The lobby group representing industry superannuation funds, Industry Super Australia (ISA), has admitted in its submission to the Retirement Income Review that lifting the superannuation guarantee (SG) from the current 9.5% to 12% will primarily benefit high income earners:
According to ISA modelling, the benefit of a higher SG rate will be weighted heavily to the top end of town, with the top 10 per cent of earners expected to have a 22 per cent higher disposable income in retirement, offset by a 0.8 per cent reduction in income during their working life. The poorest 10 per cent of workers will see a modest 1.3 per cent boost to retirement incomes, paid for by a 0.3 per cent reduction in income over their working life…
According to the modelling, the poorest Australian workers will have an income boost across their “whole adult life” of 0.6 per cent if the SG rate increases to 12 per cent. The wealthiest will see a 3.6 per cent boost.
“These are significant results because it has been claimed by some that increasing the SG rate will negatively impact levels of consumption. But our modelling shows that disposable incomes over an adult life will increase for all income deciles,” he said.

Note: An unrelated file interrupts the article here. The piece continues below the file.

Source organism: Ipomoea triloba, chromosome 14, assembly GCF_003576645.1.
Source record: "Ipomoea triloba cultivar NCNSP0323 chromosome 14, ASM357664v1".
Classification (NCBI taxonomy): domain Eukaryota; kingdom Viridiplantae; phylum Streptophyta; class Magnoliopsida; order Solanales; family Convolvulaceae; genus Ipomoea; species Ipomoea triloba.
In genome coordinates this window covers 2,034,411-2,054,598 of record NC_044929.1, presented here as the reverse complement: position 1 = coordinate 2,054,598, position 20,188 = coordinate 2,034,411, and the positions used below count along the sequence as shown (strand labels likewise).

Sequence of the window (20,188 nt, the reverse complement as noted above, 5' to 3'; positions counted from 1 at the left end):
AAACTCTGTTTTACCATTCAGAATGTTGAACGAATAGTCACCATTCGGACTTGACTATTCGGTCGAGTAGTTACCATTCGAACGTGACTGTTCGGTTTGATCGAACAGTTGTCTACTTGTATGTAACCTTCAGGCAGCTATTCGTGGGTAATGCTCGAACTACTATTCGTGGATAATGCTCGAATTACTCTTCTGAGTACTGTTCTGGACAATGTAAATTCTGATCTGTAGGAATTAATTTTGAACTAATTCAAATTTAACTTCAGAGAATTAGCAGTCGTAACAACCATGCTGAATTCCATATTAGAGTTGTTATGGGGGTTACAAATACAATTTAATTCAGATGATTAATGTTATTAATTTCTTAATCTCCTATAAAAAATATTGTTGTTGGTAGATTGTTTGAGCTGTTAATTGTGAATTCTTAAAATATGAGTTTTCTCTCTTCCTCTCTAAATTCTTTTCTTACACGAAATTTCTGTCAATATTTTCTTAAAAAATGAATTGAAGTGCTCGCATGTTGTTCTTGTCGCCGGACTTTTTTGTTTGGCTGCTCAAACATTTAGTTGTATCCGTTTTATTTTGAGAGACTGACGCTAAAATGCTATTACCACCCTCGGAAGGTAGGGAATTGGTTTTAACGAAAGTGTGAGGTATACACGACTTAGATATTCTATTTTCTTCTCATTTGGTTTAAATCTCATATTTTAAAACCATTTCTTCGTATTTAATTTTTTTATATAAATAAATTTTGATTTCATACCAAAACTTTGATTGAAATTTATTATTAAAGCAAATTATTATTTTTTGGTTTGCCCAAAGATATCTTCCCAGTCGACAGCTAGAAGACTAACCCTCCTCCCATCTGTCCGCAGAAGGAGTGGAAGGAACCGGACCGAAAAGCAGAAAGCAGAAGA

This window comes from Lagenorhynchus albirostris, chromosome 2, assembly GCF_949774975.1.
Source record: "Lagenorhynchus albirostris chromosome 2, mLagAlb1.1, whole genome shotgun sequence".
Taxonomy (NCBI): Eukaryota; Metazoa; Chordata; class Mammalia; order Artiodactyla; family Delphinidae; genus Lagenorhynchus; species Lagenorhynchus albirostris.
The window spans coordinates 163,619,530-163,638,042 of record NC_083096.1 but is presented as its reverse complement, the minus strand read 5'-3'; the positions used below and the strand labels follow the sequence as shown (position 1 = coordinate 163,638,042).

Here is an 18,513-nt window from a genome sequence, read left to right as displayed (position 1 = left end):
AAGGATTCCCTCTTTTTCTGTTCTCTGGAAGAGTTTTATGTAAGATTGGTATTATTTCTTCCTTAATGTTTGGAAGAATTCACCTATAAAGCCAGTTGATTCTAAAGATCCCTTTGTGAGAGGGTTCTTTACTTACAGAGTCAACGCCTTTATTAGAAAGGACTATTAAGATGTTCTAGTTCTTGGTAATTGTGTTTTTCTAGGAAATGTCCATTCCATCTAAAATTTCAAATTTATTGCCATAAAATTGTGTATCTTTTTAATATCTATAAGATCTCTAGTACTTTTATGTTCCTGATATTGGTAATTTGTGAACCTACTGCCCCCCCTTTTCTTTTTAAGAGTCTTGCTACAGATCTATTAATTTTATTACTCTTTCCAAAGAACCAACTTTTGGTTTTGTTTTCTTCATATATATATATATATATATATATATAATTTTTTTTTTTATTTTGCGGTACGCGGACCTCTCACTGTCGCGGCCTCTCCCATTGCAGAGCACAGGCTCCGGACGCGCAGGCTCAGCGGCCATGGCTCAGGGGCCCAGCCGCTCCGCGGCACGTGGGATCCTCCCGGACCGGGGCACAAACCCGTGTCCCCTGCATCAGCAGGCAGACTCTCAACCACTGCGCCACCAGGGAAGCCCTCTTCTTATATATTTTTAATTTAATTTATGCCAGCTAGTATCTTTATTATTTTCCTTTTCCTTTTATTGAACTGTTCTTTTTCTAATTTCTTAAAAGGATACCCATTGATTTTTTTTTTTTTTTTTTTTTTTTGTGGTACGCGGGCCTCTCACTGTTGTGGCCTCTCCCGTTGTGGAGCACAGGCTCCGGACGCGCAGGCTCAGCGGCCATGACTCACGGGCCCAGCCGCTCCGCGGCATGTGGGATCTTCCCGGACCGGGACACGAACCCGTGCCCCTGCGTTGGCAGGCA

ISA’s claim that wages would only be modestly impacted by lifting the SG is based on its own flawed modelling, released late last year, which is contradicted by research from the Grattan Institute and the Reserve Bank of Australia, which both show a significant impact on wage growth.
Which should we believe: modelling from an industry lobbyist that benefits financially from the policy in question, or independent analysis from independent parties that do not stand to benefit financially? The answer is obvious.
What the ISA’s research does highlight is just how inequitable the superannuation tax concessions are, which are heavily skewed to high income earners.
The Australian Treasury recently illustrated that the top 1% of income earners will receive over $700,000 in taxpayer contributions to their personal superannuation account over their working lives, whereas those in the bottom 10% of income earners will receive less than $50,000:
Surely, such as gross inequity undermines ISA’s incessant lobbying for the SG to be raised to 12%?
Superannuation concessions already cost the federal government an obscene $43 billion a year, most of which flows to high income earners, while also lowering workers’ take-home pay and worsening inequality (as illustrated clearly above).
Thus, lifting the SG from its current level will unambiguously worsen these inequities, blow an even bigger budget black hole, and reduce workers’ disposable income even further.
The only winner from lifting the SG to 12% will be fund managers like ISA, which will ‘clip-the-ticket’ on more funds under management and earn fatter fees. This explains why the superannuation industry is gunning so hard for the SG to be lifted. It’s pure financial self-interest.